Setting out to promote young, emerging artists, G2 specialises in post-reunification art, notably New Leipzig School artists. The 1,000-plus square metre space is ideal for presenting contemporary art, with the works popping out from dazzling white walls and reflecting off the smooth, bare floors.
Visits are by appointment for a guided tour. The exception is Wednesdays, when the gallery is open to all. There is a relaxing lounge overlooking the St Thomas Church.
Named after a Leipzig businessman of Italian descent who bequeathed funds to the city to build art venues, the Grassi Museum is one of around 20 so-called “Cultural Lighthouses” in the German government’s Blue Book of culturally significant sites in the former East Germany.
One of three museums in the complex (the others devoted to Ethnology and Musical Instruments), the Applied Arts Museum traces 3,000 years of European and world culture through over 90,000 objects spanning antiquity to the present day. Eras and movements include Roman, Baroque, Asian, Art Nouveau, Bauhaus, Art Deco, Gothic, Rococo, French Classicism and Biedermeier.
The immense range of objects includes stained glass, textiles, gold and silverware, decorative and utilitarian pewter, common metals, wrought iron, wood carvings (particularly beautifully carved and gilted late Gothic altars), furniture, Chinese tapestry and Meissen china.
The “Wow!” factor comes when entering the stunning Art Deco column hall, named after its twelve floor to ceiling triangular columns. All radiant red and shining gold, it is surely one of Europe’s finest gallery spaces.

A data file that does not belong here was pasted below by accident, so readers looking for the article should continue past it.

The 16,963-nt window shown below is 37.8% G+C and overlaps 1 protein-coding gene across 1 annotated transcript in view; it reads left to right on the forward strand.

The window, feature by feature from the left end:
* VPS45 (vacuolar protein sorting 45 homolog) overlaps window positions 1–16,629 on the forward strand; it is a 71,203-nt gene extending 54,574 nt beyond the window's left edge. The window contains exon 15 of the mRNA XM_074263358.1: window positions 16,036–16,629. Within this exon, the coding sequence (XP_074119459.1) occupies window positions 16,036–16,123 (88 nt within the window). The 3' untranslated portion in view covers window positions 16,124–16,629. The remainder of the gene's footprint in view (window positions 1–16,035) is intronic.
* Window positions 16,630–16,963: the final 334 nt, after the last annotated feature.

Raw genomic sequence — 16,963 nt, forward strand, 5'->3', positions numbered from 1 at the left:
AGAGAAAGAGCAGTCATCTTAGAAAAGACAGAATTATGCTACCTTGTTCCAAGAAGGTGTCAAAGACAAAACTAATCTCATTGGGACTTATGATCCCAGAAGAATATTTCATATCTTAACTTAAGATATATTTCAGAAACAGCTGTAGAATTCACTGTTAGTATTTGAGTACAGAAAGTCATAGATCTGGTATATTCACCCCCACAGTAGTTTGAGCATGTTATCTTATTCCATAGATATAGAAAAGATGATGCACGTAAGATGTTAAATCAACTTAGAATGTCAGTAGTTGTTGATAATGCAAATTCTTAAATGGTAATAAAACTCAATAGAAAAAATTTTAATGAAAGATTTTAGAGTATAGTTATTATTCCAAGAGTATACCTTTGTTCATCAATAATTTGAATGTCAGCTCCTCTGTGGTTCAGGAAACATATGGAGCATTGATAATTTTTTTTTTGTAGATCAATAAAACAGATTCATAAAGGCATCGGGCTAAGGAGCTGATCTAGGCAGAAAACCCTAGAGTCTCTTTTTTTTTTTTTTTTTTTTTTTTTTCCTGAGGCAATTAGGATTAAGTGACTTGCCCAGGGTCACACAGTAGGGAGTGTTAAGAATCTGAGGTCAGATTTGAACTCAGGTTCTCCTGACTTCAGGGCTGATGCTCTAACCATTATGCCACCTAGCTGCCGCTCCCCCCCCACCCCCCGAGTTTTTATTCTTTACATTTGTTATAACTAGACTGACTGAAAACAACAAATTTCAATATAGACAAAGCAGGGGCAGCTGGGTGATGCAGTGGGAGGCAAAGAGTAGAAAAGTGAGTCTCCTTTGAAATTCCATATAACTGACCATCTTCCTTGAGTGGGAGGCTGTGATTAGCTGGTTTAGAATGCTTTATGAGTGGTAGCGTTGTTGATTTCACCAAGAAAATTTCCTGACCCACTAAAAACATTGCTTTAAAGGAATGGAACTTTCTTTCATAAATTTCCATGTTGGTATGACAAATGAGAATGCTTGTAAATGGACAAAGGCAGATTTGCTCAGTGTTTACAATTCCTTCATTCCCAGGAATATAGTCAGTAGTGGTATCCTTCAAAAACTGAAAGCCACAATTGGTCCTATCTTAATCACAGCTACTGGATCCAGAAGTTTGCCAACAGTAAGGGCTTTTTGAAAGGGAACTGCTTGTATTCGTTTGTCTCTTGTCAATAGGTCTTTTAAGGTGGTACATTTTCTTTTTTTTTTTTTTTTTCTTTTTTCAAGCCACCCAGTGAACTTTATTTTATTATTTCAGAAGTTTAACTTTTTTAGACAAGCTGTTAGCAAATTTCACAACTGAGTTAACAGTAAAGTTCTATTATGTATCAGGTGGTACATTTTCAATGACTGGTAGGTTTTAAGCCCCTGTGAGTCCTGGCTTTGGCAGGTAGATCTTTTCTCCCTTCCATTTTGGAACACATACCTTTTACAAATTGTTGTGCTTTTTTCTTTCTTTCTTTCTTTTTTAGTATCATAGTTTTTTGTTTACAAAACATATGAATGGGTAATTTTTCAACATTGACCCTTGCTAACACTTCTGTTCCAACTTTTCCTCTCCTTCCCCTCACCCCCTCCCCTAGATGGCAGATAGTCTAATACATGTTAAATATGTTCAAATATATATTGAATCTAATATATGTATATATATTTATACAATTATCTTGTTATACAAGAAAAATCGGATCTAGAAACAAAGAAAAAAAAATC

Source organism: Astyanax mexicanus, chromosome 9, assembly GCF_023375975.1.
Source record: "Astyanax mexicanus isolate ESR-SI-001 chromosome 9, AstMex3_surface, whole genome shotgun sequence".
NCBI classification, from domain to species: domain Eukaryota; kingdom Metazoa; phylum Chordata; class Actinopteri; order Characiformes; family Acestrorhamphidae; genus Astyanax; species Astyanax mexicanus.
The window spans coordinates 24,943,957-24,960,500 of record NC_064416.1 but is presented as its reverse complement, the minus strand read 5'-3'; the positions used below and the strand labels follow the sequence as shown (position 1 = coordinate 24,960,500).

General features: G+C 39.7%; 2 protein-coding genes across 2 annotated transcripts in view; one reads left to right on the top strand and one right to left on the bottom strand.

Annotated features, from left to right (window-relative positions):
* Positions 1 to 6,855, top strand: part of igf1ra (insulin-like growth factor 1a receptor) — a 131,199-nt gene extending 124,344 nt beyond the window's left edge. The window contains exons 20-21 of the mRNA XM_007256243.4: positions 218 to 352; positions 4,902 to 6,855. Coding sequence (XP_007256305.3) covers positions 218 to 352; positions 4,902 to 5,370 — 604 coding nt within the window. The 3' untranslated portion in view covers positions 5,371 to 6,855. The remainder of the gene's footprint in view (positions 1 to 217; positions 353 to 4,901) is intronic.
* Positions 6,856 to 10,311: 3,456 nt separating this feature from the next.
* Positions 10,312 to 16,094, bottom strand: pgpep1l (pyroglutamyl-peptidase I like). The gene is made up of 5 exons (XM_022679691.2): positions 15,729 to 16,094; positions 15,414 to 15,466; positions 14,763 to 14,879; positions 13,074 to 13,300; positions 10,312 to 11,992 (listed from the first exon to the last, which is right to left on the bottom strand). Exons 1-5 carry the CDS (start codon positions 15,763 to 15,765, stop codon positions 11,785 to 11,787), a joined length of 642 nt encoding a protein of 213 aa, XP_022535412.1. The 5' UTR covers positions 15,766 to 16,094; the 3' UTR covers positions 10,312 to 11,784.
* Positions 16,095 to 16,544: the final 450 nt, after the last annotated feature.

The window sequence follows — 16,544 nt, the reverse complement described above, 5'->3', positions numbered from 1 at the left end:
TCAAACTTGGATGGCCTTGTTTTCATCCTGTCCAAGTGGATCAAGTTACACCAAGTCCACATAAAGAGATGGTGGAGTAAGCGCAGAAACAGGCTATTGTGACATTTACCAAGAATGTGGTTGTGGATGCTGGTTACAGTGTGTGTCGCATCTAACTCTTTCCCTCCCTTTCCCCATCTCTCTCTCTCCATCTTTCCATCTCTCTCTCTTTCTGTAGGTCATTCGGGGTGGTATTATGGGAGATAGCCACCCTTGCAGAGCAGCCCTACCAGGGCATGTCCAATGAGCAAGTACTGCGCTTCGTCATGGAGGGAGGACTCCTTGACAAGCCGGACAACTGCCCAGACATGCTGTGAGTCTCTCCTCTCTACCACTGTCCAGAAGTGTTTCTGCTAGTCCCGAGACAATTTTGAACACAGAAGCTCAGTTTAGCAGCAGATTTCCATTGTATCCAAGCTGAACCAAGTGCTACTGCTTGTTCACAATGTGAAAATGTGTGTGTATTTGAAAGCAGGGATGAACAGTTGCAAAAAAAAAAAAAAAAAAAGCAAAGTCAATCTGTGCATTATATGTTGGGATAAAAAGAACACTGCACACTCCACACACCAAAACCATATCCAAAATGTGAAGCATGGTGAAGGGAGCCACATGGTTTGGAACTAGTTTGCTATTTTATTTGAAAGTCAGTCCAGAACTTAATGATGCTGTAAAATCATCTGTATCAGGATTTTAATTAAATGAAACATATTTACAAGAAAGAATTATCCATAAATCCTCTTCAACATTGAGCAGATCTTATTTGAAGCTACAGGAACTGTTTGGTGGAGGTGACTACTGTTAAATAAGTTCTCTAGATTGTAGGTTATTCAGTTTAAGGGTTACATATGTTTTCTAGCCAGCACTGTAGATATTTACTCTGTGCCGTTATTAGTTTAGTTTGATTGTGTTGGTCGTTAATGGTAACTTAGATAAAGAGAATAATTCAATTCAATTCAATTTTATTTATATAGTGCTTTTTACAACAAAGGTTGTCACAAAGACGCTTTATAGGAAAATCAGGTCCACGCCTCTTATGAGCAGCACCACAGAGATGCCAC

Based in the former villa of a newspaper owner, the Gallery for Contemporary Art was the first contemporary art museum in the former East Germany to be established after the wall came down. The permanent collection of some 1,500 objects by over 300 artists is presented in a series of changing exhibitions.
Within a short distance of one another in the Plagwitz area west of the city, three venues born out of former industrial sites have driven the emergence of a lively creative quarter.
Once the site of the largest cotton-spinning mill in continental Europe, the Spinnerei covers an area equivalent to about two dozen football fields. Obsolete by the early 1990s, by which time the cotton industry had shifted to Asia, the complex underwent several changes of use before emerging as the art and craft hub it is today with the slogan ‘From cotton to culture’.
Where once stood a 19th century factory town complete with workers’ homes, allotment gardens and a kindergarten (all of which have survived intact), there is now an artists’ village of over 100 studios (including those of “New Leipzig School” members Neo Rauch and David Schnell), galleries (such as the influential Eigen+Art in the former steam engine hall) and exhibition spaces.